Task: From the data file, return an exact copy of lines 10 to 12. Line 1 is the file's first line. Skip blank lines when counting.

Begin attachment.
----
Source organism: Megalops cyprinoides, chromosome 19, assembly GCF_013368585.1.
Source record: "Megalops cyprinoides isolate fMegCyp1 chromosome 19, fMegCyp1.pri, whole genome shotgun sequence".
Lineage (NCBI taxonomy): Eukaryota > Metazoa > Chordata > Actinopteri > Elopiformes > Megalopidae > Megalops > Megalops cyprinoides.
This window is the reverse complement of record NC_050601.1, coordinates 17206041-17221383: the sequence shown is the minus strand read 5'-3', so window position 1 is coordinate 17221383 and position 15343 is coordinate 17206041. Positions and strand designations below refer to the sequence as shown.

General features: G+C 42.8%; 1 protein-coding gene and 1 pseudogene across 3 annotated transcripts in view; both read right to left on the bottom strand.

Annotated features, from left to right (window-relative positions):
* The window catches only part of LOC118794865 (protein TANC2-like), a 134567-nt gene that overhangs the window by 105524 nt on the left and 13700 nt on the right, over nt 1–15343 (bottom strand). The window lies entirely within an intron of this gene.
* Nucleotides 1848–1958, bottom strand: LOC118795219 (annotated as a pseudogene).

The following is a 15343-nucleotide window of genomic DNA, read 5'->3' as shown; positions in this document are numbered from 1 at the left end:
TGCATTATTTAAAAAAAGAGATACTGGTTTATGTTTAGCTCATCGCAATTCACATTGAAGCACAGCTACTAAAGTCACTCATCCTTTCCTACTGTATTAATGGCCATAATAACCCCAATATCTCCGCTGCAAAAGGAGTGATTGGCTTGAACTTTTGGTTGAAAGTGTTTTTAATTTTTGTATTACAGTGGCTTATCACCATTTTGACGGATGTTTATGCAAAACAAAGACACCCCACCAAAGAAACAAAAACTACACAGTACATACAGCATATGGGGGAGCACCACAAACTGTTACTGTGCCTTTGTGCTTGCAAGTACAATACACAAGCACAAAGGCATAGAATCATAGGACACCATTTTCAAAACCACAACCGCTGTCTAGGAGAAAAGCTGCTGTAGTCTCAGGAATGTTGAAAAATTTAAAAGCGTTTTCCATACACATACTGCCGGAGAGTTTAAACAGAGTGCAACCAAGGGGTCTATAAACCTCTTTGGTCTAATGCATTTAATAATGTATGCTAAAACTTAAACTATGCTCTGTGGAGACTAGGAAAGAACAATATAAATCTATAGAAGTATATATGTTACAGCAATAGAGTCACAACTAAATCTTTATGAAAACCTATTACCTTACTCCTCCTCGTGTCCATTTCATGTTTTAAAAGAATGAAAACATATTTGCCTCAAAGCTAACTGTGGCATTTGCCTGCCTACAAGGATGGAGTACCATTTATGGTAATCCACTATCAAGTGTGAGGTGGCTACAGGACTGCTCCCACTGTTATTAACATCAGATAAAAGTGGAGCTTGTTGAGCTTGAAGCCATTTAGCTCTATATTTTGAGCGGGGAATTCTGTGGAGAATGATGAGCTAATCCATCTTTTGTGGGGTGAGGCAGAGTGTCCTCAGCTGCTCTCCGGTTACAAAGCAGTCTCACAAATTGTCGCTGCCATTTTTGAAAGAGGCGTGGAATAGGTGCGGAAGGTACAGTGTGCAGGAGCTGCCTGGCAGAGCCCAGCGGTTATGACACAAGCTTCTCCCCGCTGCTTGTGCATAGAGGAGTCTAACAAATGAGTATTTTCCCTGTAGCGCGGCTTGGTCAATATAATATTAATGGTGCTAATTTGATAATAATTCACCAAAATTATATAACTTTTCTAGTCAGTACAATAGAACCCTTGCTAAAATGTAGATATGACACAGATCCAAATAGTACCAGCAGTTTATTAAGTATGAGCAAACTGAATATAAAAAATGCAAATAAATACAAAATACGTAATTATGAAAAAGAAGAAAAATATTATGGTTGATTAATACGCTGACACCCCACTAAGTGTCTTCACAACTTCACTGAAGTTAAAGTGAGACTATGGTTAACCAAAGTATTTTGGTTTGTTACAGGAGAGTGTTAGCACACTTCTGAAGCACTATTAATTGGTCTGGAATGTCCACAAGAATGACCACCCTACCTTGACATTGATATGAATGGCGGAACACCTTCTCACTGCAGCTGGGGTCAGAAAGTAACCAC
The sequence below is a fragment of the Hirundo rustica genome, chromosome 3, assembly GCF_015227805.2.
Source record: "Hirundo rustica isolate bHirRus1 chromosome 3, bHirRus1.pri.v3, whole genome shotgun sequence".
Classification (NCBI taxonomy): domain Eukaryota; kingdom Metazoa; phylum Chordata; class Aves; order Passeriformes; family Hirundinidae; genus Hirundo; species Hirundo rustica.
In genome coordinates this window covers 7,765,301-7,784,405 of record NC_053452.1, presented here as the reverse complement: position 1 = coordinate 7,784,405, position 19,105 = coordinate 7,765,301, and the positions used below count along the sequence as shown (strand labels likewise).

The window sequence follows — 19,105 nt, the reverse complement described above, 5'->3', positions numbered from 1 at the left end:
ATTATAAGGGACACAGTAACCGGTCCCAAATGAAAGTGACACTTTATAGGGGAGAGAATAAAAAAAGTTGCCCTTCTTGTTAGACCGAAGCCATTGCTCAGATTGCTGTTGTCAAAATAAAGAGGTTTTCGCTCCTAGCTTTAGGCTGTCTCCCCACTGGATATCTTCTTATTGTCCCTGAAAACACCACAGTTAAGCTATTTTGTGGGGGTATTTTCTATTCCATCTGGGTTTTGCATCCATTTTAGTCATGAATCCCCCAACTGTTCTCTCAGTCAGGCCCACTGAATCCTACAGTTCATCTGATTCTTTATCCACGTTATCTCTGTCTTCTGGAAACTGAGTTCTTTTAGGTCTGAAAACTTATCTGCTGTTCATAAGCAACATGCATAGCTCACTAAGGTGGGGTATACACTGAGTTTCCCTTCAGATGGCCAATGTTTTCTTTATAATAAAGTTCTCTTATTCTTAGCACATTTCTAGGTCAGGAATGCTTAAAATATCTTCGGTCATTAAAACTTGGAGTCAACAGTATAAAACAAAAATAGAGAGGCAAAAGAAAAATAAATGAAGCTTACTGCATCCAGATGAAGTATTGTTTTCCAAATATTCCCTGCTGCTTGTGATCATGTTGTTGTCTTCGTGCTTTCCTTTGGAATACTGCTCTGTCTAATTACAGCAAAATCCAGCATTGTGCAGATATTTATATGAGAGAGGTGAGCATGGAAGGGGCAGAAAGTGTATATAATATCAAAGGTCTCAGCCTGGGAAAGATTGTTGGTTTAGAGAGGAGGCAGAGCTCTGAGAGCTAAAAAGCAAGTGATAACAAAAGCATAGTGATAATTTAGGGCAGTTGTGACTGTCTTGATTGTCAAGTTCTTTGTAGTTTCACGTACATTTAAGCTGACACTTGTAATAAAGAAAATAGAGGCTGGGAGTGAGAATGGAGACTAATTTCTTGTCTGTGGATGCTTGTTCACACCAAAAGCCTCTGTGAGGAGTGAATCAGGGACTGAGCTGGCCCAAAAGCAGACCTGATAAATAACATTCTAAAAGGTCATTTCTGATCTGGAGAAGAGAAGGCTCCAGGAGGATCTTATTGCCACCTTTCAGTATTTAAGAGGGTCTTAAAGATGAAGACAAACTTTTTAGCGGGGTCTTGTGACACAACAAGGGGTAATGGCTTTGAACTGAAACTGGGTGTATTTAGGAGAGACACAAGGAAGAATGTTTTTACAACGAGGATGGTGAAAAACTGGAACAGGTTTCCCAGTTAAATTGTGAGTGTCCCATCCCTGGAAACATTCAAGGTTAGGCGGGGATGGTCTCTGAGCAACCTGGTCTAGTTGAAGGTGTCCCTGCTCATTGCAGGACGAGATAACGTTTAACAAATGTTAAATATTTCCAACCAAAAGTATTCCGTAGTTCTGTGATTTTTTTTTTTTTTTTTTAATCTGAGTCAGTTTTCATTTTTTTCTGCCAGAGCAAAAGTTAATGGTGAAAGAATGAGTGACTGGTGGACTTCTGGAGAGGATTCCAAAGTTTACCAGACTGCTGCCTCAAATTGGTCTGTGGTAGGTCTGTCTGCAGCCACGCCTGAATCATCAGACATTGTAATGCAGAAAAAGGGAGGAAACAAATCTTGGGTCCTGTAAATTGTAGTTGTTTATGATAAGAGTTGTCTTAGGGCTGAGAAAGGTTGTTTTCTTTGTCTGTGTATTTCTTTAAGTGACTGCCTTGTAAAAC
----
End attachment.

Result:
TGCATTATTTAAAAAAAGAGATACTGGTTTATGTTTAGCTCATCGCAATTCACATTGAAGCACAGCTACTAAAGTCACTCATCCTTTCCTACTGTATTAATGGCCATAATAACCCCAATATCTCCGCTGCAAAAGGAGTGATTGGCTTGAACTTTTGGTTGAAAGTGTTTTTAATTTTTGTATTACAGTGGCTTATCACCATTTTGACGGATGTTTATGCAAAACAAAGACACCCCACCAAAGAAACAAAAACTACACAGTACATACAGCATATGGGGGAGCACCACAAACTGTTACTGTGCCTTTGTGCTTGCAAGTACAATACACAAGCACAAAGGCATAGAATCATAGGACACCATTTTCAAAACCACAACCGCTGTCTAGGAGAAAAGCTGCTGTAGTCTCAGGAATGTTGAAAAATTTAAAAGCGTTTTCCATACACATACTGCCGGAGAGTTTAAACAGAGTGCAACCAAGGGGTCTATAAACCTCTTTGGTCTAATGCATTTAATAATGTATGCTAAAACTTAAACTATGCTCTGTGGAGACTAGGAAAGAACAATATAAATCTATAGAAGTATATATGTTACAGCAATAGAGTCACAACTAAATCTTTATGAAAACCTATTACCTTACTCCTCCTCGTGTCCATTTCATGTTTTAAAAGAATGAAAACATATTTGCCTCAAAGCTAACTGTGGCATTTGCCTGCCTACAAGGATGGAGTACCATTTATGGTAATCCACTATCAAGTGTGAGGTGGCTACAGGACTGCTCCCACTGTTATTAACATCAGATAAAAGTGGAGCTTGTTGAGCTTGAAGCCATTTAGCTCTATATTTTGAGCGGGGAATTCTGTGGAGAATGATGAGCTAATCCATCTTTTGTGGGGTGAGGCAGAGTGTCCTCAGCTGCTCTCCGGTTACAAAGCAGTCTCACAAATTGTCGCTGCCATTTTTGAAAGAGGCGTGGAATAGGTGCGGAAGGTACAGTGTGCAGGAGCTGCCTGGCAGAGCCCAGCGGTTATGACACAAGCTTCTCCCCGCTGCTTGTGCATAGAGGAGTCTAACAAATGAGTATTTTCCCTGTAGCGCGGCTTGGTCAATATAATATTAATGGTGCTAATTTGATAATAATTCACCAAAATTATATAACTTTTCTAGTCAGTACAATAGAACCCTTGCTAAAATGTAGATATGACACAGATCCAAATAGTACCAGCAGTTTATTAAGTATGAGCAAACTGAATATAAAAAATGCAAATAAATACAAAATACGTAATTATGAAAAAGAAGAAAAATATTATGGTTGATTAATACGCTGACACCCCACTAAGTGTCTTCACAACTTCACTGAAGTTAAAGTGAGACTATGGTTAACCAAAGTATTTTGGTTTGTTACAGGAGAGTGTTAGCACACTTCTGAAGCACTATTAATTGGTCTGGAATGTCCACAAGAATGACCACCCTACCTTGACATTGATATGAATGGCGGAACACCTTCTCACTGCAGCTGGGGTCAGAAAGTAACCAC
The sequence below is a fragment of the Hirundo rustica genome, chromosome 3, assembly GCF_015227805.2.
Source record: "Hirundo rustica isolate bHirRus1 chromosome 3, bHirRus1.pri.v3, whole genome shotgun sequence".